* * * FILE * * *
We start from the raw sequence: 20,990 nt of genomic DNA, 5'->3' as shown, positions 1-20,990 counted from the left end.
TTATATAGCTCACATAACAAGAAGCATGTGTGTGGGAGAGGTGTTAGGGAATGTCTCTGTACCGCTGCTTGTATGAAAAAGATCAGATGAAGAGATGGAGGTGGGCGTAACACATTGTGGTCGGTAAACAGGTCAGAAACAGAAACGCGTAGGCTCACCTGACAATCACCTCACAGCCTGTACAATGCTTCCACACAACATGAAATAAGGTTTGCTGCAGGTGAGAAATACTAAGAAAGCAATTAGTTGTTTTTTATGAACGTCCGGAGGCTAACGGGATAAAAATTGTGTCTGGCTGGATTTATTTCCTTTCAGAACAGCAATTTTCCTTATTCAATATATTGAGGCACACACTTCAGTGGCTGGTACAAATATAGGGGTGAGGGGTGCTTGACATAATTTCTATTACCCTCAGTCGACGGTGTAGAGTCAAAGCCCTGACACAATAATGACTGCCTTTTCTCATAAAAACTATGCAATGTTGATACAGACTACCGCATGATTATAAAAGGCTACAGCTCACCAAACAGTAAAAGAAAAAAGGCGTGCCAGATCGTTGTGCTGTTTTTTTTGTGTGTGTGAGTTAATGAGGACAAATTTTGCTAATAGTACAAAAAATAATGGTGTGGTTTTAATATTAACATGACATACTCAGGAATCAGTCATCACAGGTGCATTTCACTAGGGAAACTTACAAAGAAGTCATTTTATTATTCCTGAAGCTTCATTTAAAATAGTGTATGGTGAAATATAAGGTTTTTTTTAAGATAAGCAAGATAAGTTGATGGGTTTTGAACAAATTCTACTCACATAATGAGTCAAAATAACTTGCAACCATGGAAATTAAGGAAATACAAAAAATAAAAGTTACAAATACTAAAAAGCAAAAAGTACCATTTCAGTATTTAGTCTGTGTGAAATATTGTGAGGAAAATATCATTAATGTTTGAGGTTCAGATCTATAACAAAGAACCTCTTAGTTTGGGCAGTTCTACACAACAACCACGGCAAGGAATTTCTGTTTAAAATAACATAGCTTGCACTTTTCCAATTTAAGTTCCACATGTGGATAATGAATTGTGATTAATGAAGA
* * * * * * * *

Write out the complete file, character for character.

We start from the raw sequence: 20,990 nt of genomic DNA, 5'->3' as shown, positions 1-20,990 counted from the left end.
TTATATAGCTCACATAACAAGAAGCATGTGTGTGGGAGAGGTGTTAGGGAATGTCTCTGTACCGCTGCTTGTATGAAAAAGATCAGATGAAGAGATGGAGGTGGGCGTAACACATTGTGGTCGGTAAACAGGTCAGAAACAGAAACGCGTAGGCTCACCTGACAATCACCTCACAGCCTGTACAATGCTTCCACACAACATGAAATAAGGTTTGCTGCAGGTGAGAAATACTAAGAAAGCAATTAGTTGTTTTTTATGAACGTCCGGAGGCTAACGGGATAAAAATTGTGTCTGGCTGGATTTATTTCCTTTCAGAACAGCAATTTTCCTTATTCAATATATTGAGGCACACACTTCAGTGGCTGGTACAAATATAGGGGTGAGGGGTGCTTGACATAATTTCTATTACCCTCAGTCGACGGTGTAGAGTCAAAGCCCTGACACAATAATGACTGCCTTTTCTCATAAAAACTATGCAATGTTGATACAGACTACCGCATGATTATAAAAGGCTACAGCTCACCAAACAGTAAAAGAAAAAAGGCGTGCCAGATCGTTGTGCTGTTTTTTTTGTGTGTGTGAGTTAATGAGGACAAATTTTGCTAATAGTACAAAAAATAATGGTGTGGTTTTAATATTAACATGACATACTCAGGAATCAGTCATCACAGGTGCATTTCACTAGGGAAACTTACAAAGAAGTCATTTTATTATTCCTGAAGCTTCATTTAAAATAGTGTATGGTGAAATATAAGGTTTTTTTTAAGATAAGCAAGATAAGTTGATGGGTTTTGAACAAATTCTACTCACATAATGAGTCAAAATAACTTGCAACCATGGAAATTAAGGAAATACAAAAAATAAAAGTTACAAATACTAAAAAGCAAAAAGTACCATTTCAGTATTTAGTCTGTGTGAAATATTGTGAGGAAAATATCATTAATGTTTGAGGTTCAGATCTATAACAAAGAACCTCTTAGTTTGGGCAGTTCTACACAACAACCACGGCAAGGAATTTCTGTTTAAAATAACATAGCTTGCACTTTTCCAATTTAAGTTCCACATGTGGATAATGAATTGTGATTAATGAAGA